FDA Seeks to Improve Postapproval Safety Studies for Drugs Used During Pregnancy

About 50% of pregnant women use some kind of medication during pregnancy, but the FDA says more needs to be done with postmarketing studies to make sure those drugs are safe.

Federal drug regulators are calling for improvements to clinical trials and postmarketing data, to ensure the safety of medications used during pregnancy.

The U.S. Food and Drug Administration (FDA) published a FDA Voices Blog post on September 11, announcing plans and timelines for improving focus on evaluating the risks associated with pregnancy drug use, including hosting a workshop to discuss safety knowledge and drug labeling.

There are more than 5.5 million pregnancies in the United States every year, and many pregnant women suffer from chronic conditions like epilepsy or asthma, which require continued use of medications. In addition, other women develop conditions during pregnancy, such as hypertension and pregnancy-related diabetes, which also result in the need to prescribe drugs, many of which have an unknown side effect on the unborn child.

Postapproval Pregnancy Medication Studies

Roughly 50% of pregnant women use at least one prescription medication during pregnancy, and in many cases women continue to use prior prescriptions before they realize they are pregnant. Despite the widespread use, few clinical trials include data on pregnant women, whom are often excluded for safety reasons.

However, Dr. Patrizia Cavazonni, director of the Center for Drug Evaluation and Research (CDER), and Amy Ramandadham, staff director of Drug Safety Operations at CDER, said in the blog post that it is crucial to provide appropriate information on the safety of medication use during pregnancy.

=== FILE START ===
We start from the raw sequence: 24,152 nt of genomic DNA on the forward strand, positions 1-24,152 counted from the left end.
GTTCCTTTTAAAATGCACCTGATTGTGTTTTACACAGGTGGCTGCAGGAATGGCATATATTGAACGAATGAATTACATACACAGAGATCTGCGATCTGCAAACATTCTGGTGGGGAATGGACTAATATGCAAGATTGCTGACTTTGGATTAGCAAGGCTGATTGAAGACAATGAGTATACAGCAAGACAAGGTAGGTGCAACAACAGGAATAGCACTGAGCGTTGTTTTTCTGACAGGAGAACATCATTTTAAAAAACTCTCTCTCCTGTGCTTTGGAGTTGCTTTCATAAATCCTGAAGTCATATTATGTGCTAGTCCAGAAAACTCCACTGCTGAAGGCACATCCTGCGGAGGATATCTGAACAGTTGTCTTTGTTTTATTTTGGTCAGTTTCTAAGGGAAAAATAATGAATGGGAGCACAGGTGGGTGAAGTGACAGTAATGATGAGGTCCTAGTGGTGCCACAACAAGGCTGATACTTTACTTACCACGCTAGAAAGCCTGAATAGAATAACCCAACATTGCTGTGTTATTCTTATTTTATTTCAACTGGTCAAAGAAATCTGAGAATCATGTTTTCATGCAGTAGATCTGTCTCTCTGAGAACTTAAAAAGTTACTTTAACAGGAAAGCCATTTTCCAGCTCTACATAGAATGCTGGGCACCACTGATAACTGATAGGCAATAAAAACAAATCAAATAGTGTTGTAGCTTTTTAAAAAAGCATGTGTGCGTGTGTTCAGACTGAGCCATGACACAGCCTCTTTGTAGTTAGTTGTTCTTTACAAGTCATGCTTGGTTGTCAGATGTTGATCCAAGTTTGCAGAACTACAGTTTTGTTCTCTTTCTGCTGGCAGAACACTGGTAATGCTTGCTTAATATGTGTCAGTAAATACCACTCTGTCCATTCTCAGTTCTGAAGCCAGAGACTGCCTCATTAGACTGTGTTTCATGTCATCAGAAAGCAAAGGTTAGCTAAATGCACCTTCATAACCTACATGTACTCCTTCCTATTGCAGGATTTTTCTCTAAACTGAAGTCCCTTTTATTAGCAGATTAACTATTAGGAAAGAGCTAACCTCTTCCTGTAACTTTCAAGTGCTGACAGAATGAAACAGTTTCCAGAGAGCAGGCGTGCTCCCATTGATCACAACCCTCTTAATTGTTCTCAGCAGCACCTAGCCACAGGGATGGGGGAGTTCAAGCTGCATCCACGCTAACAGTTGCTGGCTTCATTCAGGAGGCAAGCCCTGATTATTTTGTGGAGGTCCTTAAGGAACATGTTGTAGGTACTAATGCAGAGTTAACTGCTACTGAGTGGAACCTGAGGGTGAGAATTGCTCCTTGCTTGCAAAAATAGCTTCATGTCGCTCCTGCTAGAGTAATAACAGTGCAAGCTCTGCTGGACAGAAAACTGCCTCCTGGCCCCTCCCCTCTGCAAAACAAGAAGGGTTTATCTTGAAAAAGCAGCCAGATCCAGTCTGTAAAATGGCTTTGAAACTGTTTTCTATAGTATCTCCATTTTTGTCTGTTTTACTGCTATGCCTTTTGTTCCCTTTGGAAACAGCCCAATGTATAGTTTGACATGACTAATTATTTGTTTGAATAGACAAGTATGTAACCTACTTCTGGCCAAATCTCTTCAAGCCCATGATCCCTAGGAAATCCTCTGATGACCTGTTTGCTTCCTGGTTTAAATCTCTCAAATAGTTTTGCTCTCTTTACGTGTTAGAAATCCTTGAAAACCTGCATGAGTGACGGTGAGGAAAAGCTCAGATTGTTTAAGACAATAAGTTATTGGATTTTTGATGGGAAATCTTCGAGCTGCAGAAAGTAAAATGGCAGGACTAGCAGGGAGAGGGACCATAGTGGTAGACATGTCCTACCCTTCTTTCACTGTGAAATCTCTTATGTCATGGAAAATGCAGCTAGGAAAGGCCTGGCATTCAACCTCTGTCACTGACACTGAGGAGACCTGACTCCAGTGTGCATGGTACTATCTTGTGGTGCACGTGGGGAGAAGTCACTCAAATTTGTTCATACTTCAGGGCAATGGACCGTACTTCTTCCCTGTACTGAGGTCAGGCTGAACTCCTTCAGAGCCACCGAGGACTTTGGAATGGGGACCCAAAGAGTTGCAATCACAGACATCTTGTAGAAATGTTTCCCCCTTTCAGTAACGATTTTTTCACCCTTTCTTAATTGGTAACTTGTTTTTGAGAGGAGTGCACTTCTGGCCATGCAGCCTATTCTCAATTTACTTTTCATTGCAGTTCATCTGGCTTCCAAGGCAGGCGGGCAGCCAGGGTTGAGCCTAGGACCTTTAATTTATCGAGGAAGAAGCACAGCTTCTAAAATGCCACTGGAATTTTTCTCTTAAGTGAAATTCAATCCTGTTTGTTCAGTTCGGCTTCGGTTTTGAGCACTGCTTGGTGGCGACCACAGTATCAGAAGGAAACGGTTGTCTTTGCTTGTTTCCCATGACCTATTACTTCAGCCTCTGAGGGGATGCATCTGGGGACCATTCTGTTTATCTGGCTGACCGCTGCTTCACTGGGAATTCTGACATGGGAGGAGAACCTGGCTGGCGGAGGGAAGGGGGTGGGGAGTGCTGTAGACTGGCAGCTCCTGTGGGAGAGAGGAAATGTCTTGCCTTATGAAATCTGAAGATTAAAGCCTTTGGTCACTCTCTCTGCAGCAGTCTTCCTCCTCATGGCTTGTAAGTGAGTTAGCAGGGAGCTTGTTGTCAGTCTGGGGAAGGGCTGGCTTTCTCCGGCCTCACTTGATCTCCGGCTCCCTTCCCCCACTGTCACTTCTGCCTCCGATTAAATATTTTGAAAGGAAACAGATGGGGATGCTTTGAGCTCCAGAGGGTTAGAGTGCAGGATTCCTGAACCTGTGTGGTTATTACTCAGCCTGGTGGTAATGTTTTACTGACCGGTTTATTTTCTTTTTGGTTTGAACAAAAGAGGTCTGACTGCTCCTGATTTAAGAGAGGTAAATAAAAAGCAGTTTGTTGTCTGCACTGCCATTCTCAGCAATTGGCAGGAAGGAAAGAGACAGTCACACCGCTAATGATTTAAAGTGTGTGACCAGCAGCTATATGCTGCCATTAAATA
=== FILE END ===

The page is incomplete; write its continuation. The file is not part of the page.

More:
“Postapproval pregnancy safety studies (or studies that focus on medication use after approval) can help guide clinical practice and provide useful information for product labeling,” they wrote. “To achieve this, the medical community needs to improve the quality of pregnancy safety studies so that they yield as much relevant information as possible.”

These studies, conducted after the drugs hit the market, can provide important use and safety data among pregnant users, the FDA indicates.

The agency recognizes its role in improving the safety of clinical studies during pregnancy to help provide accurate use data, which should then be reflected on the drug’s warning label, the blog post states.

This is not the first time in recent years the FDA has focused on this issue. In 2014, the agency held a public meeting on postapproval pregnancy study approaches. In 2019, the agency issued draft guidance for conducting pregnancy drug safety studies. The draft guidance proposed broader guidelines for conducting clinical trials involving pregnant women.

Pregnancy Medication Data Workshop

The planned public workshop is intended to help develop a framework that describes how to optimally use data from postapproval pregnancy studies. The information should help evaluate safety markers and identify useful information to include in product labeling for patients and doctors, FDA officials say.

The two-day public workshop is scheduled for September 18-19. Attendees will assess the current processes to evaluate postapproval pregnancy safety information. They will also evaluate ways to improve both research and safety data.

Workshop sessions will focus on different study types, designs, and registries for patients with various conditions and identifying knowledge gaps in medication use during pregnancy.

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In 2024, the FDA plans to publish a report compiling the data from the workshop and begin five demonstration projects to address gaps in safety knowledge for study designs among pregnant people.

By 2027, the FDA will update the framework using the results of the demonstration projects and publish the findings.

The workshop will be held at the National Press Club in Washington, D.C. Those who wish to participate in the workshop can register to attend in person, or register to attend virtually.


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